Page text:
If you search for 'morning routine' in Google there are 262 million results.
Does this mean that millions of people are struggling to create or stick with a morning routine, and if so why?
I suspect it's to do with productivity and getting more and more done.
I want to get to the end of the day feeling calm, relaxed and that I've achieved as much as it's possible to do. Content with my achievements. But for many people, that's impossible and at the moment I'm one of them. It doesn't matter how much I achieve, it's never good enough and there isn't a morning routine or anything else designed to improve productivity that's going to change that because it's about me.
But I think the problem for me is with the word routine and the connotations. Routine - 'a sequence of actions regularly followed' and synonyms are drill, procedure, regime, regimen. Doesn't exactly get the juices flowing.
I've tried all sorts of morning routines, a set time to get up, yoga, a cold shower, goal reviews, writing, meditation, and more. The problem seems to be how on some mornings I want to do those things and on others I don't. Some of them I don't ever want to do, but because of someone who must be more successful than I have said they do it, then I should do it?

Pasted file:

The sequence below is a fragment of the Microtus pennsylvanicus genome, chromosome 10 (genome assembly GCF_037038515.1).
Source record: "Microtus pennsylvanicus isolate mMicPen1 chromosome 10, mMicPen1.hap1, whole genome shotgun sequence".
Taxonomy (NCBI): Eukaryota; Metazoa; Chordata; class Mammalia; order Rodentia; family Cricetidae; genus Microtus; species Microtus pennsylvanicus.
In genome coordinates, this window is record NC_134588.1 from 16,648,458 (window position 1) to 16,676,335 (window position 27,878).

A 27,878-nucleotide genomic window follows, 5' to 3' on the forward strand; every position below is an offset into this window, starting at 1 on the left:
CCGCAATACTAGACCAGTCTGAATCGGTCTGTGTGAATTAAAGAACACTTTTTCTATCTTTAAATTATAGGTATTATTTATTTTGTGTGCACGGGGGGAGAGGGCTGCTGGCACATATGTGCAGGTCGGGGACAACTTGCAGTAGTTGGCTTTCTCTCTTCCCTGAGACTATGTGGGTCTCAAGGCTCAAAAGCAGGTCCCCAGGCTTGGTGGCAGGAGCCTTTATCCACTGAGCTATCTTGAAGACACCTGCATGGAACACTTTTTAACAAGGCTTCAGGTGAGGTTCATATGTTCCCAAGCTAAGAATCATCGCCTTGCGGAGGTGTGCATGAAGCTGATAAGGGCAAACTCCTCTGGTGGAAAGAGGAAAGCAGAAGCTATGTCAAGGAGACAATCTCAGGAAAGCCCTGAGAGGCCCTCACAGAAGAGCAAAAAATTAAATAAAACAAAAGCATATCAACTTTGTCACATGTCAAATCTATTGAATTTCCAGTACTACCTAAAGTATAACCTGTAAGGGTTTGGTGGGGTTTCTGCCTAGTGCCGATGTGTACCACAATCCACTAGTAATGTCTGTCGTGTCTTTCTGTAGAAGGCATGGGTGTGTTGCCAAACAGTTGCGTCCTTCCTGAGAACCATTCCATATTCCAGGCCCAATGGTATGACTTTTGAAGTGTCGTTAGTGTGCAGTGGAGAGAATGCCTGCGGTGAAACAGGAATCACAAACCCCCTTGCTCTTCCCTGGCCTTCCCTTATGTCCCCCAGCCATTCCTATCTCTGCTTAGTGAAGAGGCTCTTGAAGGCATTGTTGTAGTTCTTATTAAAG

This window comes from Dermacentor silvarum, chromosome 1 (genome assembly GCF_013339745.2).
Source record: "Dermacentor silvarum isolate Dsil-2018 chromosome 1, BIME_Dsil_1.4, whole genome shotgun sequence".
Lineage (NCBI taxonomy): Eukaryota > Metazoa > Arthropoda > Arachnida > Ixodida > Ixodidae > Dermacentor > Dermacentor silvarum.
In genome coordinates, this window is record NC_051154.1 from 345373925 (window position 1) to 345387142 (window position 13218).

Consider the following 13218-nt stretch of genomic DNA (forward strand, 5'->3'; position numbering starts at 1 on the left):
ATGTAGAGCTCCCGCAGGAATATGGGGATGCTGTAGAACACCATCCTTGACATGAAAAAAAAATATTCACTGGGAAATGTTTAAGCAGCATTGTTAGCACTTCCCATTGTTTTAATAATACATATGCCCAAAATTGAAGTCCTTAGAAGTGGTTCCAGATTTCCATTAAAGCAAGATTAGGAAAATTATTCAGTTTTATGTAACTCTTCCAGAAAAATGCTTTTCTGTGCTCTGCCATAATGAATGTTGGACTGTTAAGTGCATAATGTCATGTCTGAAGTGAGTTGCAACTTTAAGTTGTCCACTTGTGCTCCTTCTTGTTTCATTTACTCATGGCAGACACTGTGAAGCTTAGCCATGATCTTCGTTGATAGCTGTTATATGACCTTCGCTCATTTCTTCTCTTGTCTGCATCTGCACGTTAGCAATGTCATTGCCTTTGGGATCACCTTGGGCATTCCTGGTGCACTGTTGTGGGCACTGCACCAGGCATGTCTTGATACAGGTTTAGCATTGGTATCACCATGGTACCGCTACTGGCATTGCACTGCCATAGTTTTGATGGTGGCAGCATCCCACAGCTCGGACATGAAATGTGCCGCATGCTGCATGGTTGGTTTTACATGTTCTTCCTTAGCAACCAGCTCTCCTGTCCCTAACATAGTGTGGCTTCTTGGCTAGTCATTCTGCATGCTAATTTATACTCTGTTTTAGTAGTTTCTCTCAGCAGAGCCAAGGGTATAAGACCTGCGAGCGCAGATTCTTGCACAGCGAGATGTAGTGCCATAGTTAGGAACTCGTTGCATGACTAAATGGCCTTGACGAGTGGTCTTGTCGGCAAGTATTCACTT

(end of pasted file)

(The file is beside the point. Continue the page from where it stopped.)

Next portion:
At some point, I seem to have decided that the contents of my morning routine had to be challenging and perhaps a little miserable. So I've decided to let myself off the hook and turn it around so my morning is about doing things I want to do simply because I like doing them. No challenge. No marathons. No hair shirts.
If it doesn't make me feel better on a particular morning, then I'm not going to do it. I'm now focusing on what feels good at the time. If I wake up at 6 am but I'm tired, then as long as I don't have an appointment I may just go back to sleep until I feel energised and ready for the day.
What I did find easier was to STOP doing these two things that were setting my day going on a roller coaster of frantic activity. The first was checking my email and social media the moment my eyes opened which was sucking me into other people's stuff before I do what really matters. The second is not diving straight into work (even when I'm raring to go) but taking 30 minutes or so to read a book or a magazine that has nothing to do with business and which gives me the time to wake up properly.
I also looked at how I could make my morning calmer. It takes me a while to wake up sometimes and even making simple decisions when you're half asleep can use up way more energy than it needs to. I found that deciding the night before what I was going to wear and eat for lunch the next day made a huge difference and that getting out the door became slick operation instead of a fumble of stuffing things in bags and diving into the car.
I guess it's all about picking your battles.